Gaspard-Félix Tournachon (April 6, 1820 – March 20, 1910), also known as Nadar, was a famous French photographer and caricaturist. Nadar was one of the earlier photographers working with portraiture. Around 1865 he produced this series of self-portraits consisting of 12 frames showing different angles of him sitting still in a chair. Except for a smile in 1 frame, not even a fold in his jacket or a single hair seems to change between the different angles.
This could be regarded as a predecessor to the chronophotography which Marey and Muybridge started to experiment with more than 10 years later. As the sequence revolves around space rather than time it is even more related to the ‘bullet-time’ effect popularized by “The Matrix” about 135 years later. There’s no clue if more than one camera was used in the shoot, but it’s certainly well-executed.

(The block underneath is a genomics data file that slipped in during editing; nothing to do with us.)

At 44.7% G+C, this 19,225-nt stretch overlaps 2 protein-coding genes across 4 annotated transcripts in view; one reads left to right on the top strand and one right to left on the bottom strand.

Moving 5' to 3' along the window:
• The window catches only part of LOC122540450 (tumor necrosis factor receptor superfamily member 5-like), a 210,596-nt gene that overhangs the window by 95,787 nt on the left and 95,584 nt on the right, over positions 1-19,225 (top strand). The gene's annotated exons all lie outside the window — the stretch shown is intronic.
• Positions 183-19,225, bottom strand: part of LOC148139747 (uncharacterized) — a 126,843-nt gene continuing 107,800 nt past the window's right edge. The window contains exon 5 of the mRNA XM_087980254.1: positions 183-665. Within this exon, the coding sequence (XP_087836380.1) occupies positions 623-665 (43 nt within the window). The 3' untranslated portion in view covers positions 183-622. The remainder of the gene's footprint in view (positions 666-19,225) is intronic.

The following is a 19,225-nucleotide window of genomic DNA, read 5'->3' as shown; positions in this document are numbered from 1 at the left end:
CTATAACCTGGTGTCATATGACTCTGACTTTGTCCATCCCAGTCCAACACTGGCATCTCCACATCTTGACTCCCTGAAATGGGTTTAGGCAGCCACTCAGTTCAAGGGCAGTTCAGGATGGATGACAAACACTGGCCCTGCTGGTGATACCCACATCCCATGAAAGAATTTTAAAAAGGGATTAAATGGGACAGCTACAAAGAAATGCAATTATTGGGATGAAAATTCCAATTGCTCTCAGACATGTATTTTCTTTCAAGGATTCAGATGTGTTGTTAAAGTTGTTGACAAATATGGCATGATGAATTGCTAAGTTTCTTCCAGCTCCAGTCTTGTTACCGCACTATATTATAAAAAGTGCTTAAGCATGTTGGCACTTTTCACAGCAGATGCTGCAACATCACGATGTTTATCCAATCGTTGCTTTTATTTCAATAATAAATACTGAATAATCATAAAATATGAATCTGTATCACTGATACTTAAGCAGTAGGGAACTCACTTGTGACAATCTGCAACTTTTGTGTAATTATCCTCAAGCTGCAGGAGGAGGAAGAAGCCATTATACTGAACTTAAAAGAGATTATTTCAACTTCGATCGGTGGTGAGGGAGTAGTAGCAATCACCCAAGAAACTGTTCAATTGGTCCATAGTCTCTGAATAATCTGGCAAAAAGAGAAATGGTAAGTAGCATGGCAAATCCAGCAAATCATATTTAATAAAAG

This was a bit strange because it is unusual to see a photographic self-portrait in this kind of sequence at the time. Though, he wasn’t the only one to do this. Before Nadar, in 1858, his younger brother Adrien taking a revolving self-portrait by photographing 12 varying images of him standing next to a chair, holding his hat slowly rotated through 360 degrees.
Adrien Tournachon (August 25, 1825 – January 24, 1903) was the younger brother of Gaspard-Félix Tournachon, known by the pseudonym Nadar. The two became embroiled in a legal battle over the exclusive right to the name “Nadar.” Félix had arranged for Adrien, a painter, to learn the photographic process and then to open his own photographic studio. When the business began to fail the two collaborated, and Félix supplied financial backing, contacts, and his pseudonym. Adrien asked Félix to relinquish his share in the studio and continued the practice alone using the name “Nadar jeune,” which prompted Félix to take legal action. After the court ruled that Félix was “the only, the true Nadar,” Adrien turned his attention to photographing animals.